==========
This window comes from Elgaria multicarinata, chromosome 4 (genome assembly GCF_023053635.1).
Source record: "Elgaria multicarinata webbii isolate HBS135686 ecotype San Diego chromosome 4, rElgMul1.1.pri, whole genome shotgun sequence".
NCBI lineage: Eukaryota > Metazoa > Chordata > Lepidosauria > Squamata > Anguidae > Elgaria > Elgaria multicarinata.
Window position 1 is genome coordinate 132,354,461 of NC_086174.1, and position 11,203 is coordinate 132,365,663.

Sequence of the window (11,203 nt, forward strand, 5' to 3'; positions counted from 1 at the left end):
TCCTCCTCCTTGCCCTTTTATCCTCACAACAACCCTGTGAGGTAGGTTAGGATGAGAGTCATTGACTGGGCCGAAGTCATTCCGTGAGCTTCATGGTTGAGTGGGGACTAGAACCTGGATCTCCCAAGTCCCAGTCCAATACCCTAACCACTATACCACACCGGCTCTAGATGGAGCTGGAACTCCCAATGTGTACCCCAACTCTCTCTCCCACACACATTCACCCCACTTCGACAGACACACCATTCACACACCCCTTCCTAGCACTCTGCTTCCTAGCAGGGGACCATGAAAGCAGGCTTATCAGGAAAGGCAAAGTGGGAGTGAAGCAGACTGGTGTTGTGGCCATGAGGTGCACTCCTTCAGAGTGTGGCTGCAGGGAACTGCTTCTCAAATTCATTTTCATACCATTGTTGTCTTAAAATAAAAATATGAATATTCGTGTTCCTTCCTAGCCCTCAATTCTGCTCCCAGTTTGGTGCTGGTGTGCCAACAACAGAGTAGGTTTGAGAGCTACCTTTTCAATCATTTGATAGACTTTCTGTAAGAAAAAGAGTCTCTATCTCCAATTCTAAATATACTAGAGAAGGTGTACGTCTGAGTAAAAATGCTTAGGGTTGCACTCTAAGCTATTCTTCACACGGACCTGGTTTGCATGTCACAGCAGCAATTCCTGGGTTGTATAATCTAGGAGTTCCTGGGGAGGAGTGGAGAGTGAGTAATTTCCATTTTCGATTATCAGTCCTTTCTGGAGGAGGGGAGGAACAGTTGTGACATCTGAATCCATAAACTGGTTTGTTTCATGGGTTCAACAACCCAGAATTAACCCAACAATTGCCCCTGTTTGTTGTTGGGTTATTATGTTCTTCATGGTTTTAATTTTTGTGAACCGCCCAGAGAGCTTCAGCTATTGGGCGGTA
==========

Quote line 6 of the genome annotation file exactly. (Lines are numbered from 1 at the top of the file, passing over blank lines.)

TCCTCCTCCTTGCCCTTTTATCCTCACAACAACCCTGTGAGGTAGGTTAGGATGAGAGTCATTGACTGGGCCGAAGTCATTCCGTGAGCTTCATGGTTGAGTGGGGACTAGAACCTGGATCTCCCAAGTCCCAGTCCAATACCCTAACCACTATACCACACCGGCTCTAGATGGAGCTGGAACTCCCAATGTGTACCCCAACTCTCTCTCCCACACACATTCACCCCACTTCGACAGACACACCATTCACACACCCCTTCCTAGCACTCTGCTTCCTAGCAGGGGACCATGAAAGCAGGCTTATCAGGAAAGGCAAAGTGGGAGTGAAGCAGACTGGTGTTGTGGCCATGAGGTGCACTCCTTCAGAGTGTGGCTGCAGGGAACTGCTTCTCAAATTCATTTTCATACCATTGTTGTCTTAAAATAAAAATATGAATATTCGTGTTCCTTCCTAGCCCTCAATTCTGCTCCCAGTTTGGTGCTGGTGTGCCAACAACAGAGTAGGTTTGAGAGCTACCTTTTCAATCATTTGATAGACTTTCTGTAAGAAAAAGAGTCTCTATCTCCAATTCTAAATATACTAGAGAAGGTGTACGTCTGAGTAAAAATGCTTAGGGTTGCACTCTAAGCTATTCTTCACACGGACCTGGTTTGCATGTCACAGCAGCAATTCCTGGGTTGTATAATCTAGGAGTTCCTGGGGAGGAGTGGAGAGTGAGTAATTTCCATTTTCGATTATCAGTCCTTTCTGGAGGAGGGGAGGAACAGTTGTGACATCTGAATCCATAAACTGGTTTGTTTCATGGGTTCAACAACCCAGAATTAACCCAACAATTGCCCCTGTTTGTTGTTGGGTTATTATGTTCTTCATGGTTTTAATTTTTGTGAACCGCCCAGAGAGCTTCAGCTATTGGGCGGTA